• "Smart Meter" Update
  • August 15, 2012 | Author: Ronald D. Richards
  • Law Firm: Foster, Swift, Collins & Smith, P.C. - Lansing Office
  • Our June 2012 newsletter noted that the Michigan Public Service Commission (Commission) was investigating electric utility’s intent to deploy "smart meters." MPSC Case No. U-17000. The Commission ordered all regulated electric utilities to submit information to the Commission by March 16, 2012, on a number of issues, including (1) the utility's existing plans for deployment of smart meters in its service territory, (2) any scientific information known to the utility that bears on the safety of smart meters, and (3) an explanation of the steps that the utility intends to take to safeguard the privacy of the information gathered. Comments were due April 16, 2012. The Commission also required the Commission Staff to file a report summarizing its review of smart meter literature, how other jurisdictions deal with smart meters, and make recommendations for the Commission’s consideration.

    After about 400 comments were filed - many of which voiced concerns about health and safety, privacy, and bill impacts - the Commission Staff filed its report on June 29th. In short, the Staff Report states:

    1. Smart meters are a critical component of creating a "smart grid." A "smart grid" encompasses technological improvements to the electric grid designed to increase reliability, reduce outage time, accommodate the integration of distributed generation sources, and improve electric vehicle charging capacity.
    2. Smart meters are quickly becoming the primary replacement meter to the existing electronic meters because they are more accurate, enhance outage response and offer opportunities for customer energy management. The traditional electronic meter is obsolete and currently not in production.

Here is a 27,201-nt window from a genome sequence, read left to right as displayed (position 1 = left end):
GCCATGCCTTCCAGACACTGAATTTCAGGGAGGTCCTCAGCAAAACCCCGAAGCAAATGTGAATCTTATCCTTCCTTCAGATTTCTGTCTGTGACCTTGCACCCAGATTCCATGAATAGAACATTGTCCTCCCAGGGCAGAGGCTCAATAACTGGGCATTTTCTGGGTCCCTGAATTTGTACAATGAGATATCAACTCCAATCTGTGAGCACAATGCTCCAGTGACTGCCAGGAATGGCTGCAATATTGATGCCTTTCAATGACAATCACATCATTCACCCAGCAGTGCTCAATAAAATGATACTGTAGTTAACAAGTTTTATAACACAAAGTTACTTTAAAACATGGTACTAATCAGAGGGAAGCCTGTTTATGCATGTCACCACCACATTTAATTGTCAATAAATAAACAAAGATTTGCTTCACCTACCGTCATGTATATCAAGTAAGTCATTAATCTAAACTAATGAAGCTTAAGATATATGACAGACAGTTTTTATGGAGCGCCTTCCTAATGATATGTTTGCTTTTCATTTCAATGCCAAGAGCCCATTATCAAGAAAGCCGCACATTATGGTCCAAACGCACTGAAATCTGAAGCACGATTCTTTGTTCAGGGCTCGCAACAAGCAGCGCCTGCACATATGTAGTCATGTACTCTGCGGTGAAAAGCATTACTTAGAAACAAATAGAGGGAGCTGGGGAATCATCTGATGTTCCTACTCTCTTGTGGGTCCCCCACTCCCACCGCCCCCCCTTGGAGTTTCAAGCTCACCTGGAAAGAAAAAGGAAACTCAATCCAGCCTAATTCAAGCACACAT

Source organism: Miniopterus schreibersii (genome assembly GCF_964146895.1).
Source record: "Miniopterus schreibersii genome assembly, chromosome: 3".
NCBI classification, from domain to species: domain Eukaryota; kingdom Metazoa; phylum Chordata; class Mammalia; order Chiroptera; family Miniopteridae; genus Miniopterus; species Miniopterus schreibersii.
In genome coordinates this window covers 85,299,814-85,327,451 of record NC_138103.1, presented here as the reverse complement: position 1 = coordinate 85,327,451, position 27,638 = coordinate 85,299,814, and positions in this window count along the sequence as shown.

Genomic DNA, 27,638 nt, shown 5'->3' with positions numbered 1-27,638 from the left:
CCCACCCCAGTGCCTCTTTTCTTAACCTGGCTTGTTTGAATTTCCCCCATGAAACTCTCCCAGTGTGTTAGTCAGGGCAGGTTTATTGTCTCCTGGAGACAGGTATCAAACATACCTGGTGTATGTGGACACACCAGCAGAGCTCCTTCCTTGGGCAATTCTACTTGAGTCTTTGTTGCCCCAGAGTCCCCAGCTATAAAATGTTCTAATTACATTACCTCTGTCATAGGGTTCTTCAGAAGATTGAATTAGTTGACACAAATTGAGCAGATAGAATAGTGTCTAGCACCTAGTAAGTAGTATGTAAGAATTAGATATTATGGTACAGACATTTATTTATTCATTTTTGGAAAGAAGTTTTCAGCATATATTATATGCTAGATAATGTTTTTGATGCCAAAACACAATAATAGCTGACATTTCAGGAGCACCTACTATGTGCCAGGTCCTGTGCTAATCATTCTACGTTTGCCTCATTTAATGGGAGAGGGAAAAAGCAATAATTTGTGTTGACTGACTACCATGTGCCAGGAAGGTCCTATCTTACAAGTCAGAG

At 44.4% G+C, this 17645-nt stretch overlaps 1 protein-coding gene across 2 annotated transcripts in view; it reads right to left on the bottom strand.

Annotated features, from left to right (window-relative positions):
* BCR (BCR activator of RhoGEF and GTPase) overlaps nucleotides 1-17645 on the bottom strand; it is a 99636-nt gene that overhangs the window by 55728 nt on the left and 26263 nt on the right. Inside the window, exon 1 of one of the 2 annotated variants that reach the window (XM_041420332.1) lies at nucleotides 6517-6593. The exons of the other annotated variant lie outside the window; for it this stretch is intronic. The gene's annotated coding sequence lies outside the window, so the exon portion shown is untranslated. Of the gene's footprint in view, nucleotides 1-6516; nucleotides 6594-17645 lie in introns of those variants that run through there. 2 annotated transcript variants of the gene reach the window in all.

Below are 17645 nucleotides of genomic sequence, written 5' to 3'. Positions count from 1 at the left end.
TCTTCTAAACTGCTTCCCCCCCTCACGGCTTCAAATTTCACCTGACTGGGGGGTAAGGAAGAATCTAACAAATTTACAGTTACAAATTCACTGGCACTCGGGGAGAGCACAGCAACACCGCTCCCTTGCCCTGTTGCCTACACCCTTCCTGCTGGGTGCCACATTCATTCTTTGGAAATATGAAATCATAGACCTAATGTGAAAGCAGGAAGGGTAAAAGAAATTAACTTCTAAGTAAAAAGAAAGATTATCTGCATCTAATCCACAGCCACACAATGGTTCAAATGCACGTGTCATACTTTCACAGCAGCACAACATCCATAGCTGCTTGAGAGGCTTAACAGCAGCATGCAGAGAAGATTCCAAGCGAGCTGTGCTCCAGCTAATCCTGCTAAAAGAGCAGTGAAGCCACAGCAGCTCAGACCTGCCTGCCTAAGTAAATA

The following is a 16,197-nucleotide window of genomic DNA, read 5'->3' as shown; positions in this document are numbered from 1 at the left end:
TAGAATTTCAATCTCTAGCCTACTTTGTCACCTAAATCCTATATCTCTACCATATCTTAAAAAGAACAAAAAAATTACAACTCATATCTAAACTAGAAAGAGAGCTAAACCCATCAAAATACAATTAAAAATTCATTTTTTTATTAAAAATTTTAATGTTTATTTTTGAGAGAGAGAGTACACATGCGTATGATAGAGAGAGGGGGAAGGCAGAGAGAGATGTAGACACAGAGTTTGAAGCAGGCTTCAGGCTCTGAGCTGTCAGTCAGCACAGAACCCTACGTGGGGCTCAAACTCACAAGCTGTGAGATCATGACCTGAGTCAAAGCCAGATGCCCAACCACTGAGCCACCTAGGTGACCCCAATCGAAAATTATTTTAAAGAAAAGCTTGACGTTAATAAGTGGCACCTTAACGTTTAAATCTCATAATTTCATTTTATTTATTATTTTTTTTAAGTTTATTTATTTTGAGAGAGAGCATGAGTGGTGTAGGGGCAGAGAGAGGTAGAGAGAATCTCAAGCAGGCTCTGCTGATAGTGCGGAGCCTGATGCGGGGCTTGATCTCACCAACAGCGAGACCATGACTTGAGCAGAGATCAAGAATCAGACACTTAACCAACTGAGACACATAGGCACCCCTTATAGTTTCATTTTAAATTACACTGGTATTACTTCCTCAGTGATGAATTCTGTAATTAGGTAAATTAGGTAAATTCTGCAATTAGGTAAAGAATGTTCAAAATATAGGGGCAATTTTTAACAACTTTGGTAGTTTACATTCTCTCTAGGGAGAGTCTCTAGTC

3. That the health risk from the installation and operation of metering systems using radio transmitters is insignificant. In addition, the appropriate federal health and safety regulations provide assurance that smart meters represent a safe technology.

    Based on its findings, Staff made these recommendations:

    1. Smart Meter Implementation: Smart meters are part of the larger smart grid initiative that is being pursued by investor-owned and other utilities throughout the world. The smart grid initiative has been endorsed by federal laws, and the technologies have been declared to be safe by accredited national agencies and industry councils. The Staff recommended that Commission-regulated utilities in Michigan continue to assess smart grid technologies as part of their efforts to improve the reliability and efficiency of the grid.
    2. Opt-out: Staff understands that some people remain opposed to the installation of smart meters for a number of reasons and should be allowed to opt-out. The Staff believes that ratemaking for the opt-out provision should be based on cost of service principles. If smart meters result in a reduced cost of service, this could be accounted for by either an additional charge for those customers choosing to opt-out or a discount for those customers with a smart meter.

    To date, the Commission has not yet issued an Order in Docket U-17000. So there are still unanswered questions, including these:

    • whether the Commission will adopt Staff’s recommendations to allow smart meters;
    • if smart meters are allowed to go forward, whether the Commission will allow an opt-out program;
    • whether customers would have to pay for an opt-out or to remove a previously installed smart meter.

    Another unsettled question is whether the smart meter program can move forward at all, given the Court of Appeals’ April 2012 ruling that the Commission erred in letting Detroit Edison increase its rates to pay for the smart meters. Of course, that ruling, too, could be challenged at the Michigan Supreme Court.